The first real apartment I lived in in New York City, I moved the bed into the living room, as I hated bedrooms. I hated that room tucked away in the dark where most of the violations of my childhood had occurred. I hated dining rooms where most of the beatings and assaults had begun. I never saw where I lived as the place I stayed. I saw it like a train station, something I was passing through, a place that kept my things when I returned from escaping. It is why the city was so appealing. Although it is a location, it was a transient one for me.The earth is where we draw our strength. The community is where we are shaped and held, validated, known and protected.
What determines place? Community perhaps, nature, a sense of belonging, commitment to the people who live with you and by you, commitment to be a good steward to the earth that supports you. I think of the astonishing poem by David Whyte. I have this particular verse painted on my kitchen wall.
This is the bright home,
in which I live,
this is where
this is where I want
to love all the things
it has taken me so long
to learn to love.
This is the temple
of my adult aloneness
and I belong
to that aloneness
as I belong to my life.
People mistake nationalism for love of place. Nationalism is dedication to an ideology, a righteousness, a patriotism that declares one nation better than others. Loving a place has nothing to do with hierarchy or competition. The depth of love for your place organically connects you to all places. Your place in your streets, on your block, in the forest, in the web of life, which is part of the whole organism of life. This organism is without boundaries or borders. The deeper you ground in one place, the more connected you are to all places. The deeper you fall in love with trees around you, the deeper your love for all trees.
John Berger wrote:
This century, for all its wealth and with all its communication systems, is the century of banishment. Eventually perhaps the promise of which Marx was the great prophet, will be fulfilled, and then the substitute for the shelter of a home will not just be your personal names, but our collective conscious presence in history, and we will live again at the heart of the real. Despite everything I can imagine it.
Our cities are flooded with the banished. Those regarded as problems or black sheep in their families, ostracized and fleeing hate and punishment, fleeing persecution, war, poverty, hatred, landlessness, searching for jobs and safety.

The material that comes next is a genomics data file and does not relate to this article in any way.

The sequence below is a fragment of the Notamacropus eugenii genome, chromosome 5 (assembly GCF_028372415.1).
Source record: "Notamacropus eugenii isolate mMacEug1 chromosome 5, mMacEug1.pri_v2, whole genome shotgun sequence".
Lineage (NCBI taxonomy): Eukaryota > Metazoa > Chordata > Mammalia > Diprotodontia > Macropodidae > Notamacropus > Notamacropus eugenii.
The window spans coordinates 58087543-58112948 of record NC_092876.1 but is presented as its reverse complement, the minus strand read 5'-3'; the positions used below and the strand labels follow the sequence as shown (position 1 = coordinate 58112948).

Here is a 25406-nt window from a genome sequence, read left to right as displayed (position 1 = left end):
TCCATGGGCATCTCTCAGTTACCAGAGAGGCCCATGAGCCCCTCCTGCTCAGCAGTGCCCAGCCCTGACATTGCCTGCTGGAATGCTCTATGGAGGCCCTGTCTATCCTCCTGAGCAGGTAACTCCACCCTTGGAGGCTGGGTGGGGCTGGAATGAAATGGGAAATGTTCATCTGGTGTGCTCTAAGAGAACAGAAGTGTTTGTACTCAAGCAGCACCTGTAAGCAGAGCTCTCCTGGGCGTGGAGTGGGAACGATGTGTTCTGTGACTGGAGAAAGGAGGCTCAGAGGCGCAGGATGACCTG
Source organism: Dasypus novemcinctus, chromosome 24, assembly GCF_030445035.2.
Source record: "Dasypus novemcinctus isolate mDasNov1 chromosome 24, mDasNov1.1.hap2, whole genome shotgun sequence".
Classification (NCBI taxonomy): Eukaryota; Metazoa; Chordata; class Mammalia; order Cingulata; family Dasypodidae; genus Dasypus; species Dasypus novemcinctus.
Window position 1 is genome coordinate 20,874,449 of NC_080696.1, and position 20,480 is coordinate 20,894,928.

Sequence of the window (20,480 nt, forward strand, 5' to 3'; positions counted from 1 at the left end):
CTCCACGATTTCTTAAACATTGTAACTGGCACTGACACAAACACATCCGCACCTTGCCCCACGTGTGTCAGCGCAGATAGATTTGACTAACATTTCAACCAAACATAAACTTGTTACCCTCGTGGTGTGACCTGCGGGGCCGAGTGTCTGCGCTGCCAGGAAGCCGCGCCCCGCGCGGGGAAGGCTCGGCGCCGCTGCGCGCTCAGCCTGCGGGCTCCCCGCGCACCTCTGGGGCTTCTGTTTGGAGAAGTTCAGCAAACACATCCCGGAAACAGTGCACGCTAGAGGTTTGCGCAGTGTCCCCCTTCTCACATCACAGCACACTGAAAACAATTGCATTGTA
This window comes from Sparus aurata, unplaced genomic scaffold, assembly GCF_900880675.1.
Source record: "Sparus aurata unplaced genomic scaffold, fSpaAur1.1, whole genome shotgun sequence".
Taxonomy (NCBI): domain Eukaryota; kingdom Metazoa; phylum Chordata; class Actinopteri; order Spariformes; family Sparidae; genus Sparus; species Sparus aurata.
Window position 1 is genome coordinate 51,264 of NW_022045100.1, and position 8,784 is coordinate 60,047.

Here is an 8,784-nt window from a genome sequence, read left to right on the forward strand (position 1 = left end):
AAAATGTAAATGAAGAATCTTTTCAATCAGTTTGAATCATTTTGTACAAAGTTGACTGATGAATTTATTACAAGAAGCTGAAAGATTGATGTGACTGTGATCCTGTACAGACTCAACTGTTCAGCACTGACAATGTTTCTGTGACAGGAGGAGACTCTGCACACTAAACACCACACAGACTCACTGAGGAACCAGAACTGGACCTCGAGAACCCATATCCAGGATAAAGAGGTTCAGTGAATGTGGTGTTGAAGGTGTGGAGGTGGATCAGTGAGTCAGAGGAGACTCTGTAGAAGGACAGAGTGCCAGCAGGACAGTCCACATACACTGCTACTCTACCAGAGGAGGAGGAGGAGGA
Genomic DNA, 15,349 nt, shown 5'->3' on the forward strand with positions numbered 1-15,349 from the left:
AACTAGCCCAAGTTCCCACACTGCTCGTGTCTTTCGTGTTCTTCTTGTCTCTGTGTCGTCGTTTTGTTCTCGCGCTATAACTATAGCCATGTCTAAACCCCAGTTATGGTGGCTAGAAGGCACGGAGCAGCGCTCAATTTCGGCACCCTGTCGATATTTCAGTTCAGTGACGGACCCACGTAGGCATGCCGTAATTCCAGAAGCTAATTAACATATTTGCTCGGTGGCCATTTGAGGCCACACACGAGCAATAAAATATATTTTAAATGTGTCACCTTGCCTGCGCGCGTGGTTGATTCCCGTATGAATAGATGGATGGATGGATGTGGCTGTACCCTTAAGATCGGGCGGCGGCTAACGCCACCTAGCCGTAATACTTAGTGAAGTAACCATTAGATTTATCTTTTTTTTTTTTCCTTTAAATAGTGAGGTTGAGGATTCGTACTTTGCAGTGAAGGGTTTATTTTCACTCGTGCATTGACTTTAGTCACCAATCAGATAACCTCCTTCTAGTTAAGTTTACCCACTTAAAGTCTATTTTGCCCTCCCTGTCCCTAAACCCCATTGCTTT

In a global capitalist system, every place is for ransacking and conquest, every place for potential expansion and exploitation. Place becomes commodified, a thing to be acquired, serving the interests of the corporations and the very rich. And as lands get destroyed by imperialistic wars, climate crisis brought about by plundering through extraction and devastating pollution of waters, earth and air, and massive unemployment bought about globalization, more people are forced to flee in search of safe ground and jobs.
Global capitalism not only escalates a mass exodus from place, it relies on it. When people are separated from their homes, from their bases, families, from their grounding in culture, farms, their rivers, their tradition, community, and continuity, they are destabilized, vulnerable to exploitation, oppression, death, and tyranny. The earth is where we draw our strength. The community is where we are shaped and held, validated, known and protected.
Today, as I write, the Trump administration has issued a ban on Muslims coming into the United States from seven Muslim countries, Iraq, Syria, Iran, Libya, Somalia, Sudan, and Yemen. One of the underpinnings of America, a country made of immigrants, has been our willingness to offer people throughout the world safety and harbor, a place to land and rebuild.
Now the corporates, the racists, and the rich who rule America are devastating this as well. And to heap insult upon injury, most of the countries we are banning are countries we have been part of destroying through imperialist interventions. We are banishing those we are responsible for bombing. Double banishment, dystopian banishment. Banishments inside of banishment.
Excerpted from Reckoning by V (Formerly Eve Ensler). Used with the permission of the publisher, Bloomsbury. Copyright © 2023.